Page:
Implications for Marketers 

In sum, these four articles emphasize simple ideas which may challenge many current managers and sales force practices. Further, these studies demonstrate customers are different from one another, and demand to be treated individually. To do this successfully, salespeople must be able to accurately perceive needs and other characteristics that differentiate their customers. These perceptions enable salespeople to formulate and enact appropriate, customized behaviors with their customers.

Questions for Academics in the Classroom

1. Sales training and education focuses on product knowledge and the sales process. Should salespeople be trained to read customers’ verbal and nonverbal behaviors? If so, what are the most effective training techniques? What potential ethical and legal issues occur? 

2. Millennials spend an estimated 4-5 hours per day on their phone, spending less time in face-to-face interactions than previous generations. How will this shift in face-to-face social experience affect the next generation of salespeople? Will more experiential training be needed? What additional skills will be necessary for salespeople entering the next decade? 

Read the full Journal of Marketing articles:

Hall, Zachary R., Michael Ahearne, and Harish Sujan (2015), "The Importance of Starting Right: The Influence of Accurate Intuition on Performance in Salesperson–Customer Interactions," Journal of Marketing, 79 (May), 91-109.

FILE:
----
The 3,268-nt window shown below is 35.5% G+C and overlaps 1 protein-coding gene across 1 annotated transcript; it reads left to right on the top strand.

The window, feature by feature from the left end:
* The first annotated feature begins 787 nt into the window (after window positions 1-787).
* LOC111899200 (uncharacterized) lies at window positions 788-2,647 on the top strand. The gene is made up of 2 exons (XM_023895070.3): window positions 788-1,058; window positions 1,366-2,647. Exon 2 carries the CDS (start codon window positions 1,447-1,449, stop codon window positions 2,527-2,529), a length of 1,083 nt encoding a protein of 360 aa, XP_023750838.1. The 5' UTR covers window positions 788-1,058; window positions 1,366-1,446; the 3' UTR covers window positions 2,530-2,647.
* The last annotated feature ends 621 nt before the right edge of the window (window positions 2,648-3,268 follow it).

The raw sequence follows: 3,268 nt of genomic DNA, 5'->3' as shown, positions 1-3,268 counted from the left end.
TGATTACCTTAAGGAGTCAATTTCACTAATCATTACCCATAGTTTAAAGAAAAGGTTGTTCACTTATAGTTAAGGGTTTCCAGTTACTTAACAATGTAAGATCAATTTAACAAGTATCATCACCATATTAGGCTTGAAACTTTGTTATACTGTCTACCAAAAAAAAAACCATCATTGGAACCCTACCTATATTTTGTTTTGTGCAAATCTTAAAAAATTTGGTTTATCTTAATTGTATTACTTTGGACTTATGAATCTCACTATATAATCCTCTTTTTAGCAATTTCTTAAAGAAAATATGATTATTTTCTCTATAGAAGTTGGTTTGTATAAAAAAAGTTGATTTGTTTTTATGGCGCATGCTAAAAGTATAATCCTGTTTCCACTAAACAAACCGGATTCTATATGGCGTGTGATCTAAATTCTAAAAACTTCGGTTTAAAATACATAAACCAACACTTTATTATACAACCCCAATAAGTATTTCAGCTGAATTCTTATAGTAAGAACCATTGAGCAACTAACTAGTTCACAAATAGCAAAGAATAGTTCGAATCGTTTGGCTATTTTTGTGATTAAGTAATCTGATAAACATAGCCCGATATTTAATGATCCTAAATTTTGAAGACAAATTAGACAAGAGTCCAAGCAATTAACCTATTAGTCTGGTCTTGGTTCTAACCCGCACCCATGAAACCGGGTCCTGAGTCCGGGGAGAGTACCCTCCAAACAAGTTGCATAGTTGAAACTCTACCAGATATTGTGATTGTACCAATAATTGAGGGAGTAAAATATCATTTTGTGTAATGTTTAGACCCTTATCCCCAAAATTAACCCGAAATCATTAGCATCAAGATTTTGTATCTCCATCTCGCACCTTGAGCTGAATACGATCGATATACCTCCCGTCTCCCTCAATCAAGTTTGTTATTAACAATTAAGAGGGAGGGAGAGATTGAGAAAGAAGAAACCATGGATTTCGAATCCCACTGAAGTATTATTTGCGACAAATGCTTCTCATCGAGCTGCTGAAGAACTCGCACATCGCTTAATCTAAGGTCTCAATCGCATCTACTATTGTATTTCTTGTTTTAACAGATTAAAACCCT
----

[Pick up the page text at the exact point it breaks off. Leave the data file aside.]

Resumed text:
Homburg, Christian, Jan Wieseke, and Torsten Bornemann (2009), "Implementing the Marketing Concept at the Employee-Customer Interface: The Role of Customer Need Knowledge," Journal of Marketing, 73 (July), 64-81.

Mullins, Ryan R., Michael Ahearne, Son K. Lam, Zachary R. Hall, and Jeffrey P. Boichuk (2014), "Know Your Customer: How Salesperson Perceptions of Customer Relationship Quality Form and Influence Account Profitability," Journal of Marketing, 78 (6), 38-58.

"Willing to Pay More, Eager to Pay Less: The Role of Customer Loyalty in Price Negotiations​," Journal of Marketing, 78 (6), 17-37.


Author Bio:

 
Zachary R. Hall, Texas Christian University
Zachary R. Hall is an Assistant Professor of Marketing at Texas Christian University (TCU). His research examines factors that effects the performance of salespeople, sales teams, and sales organizations.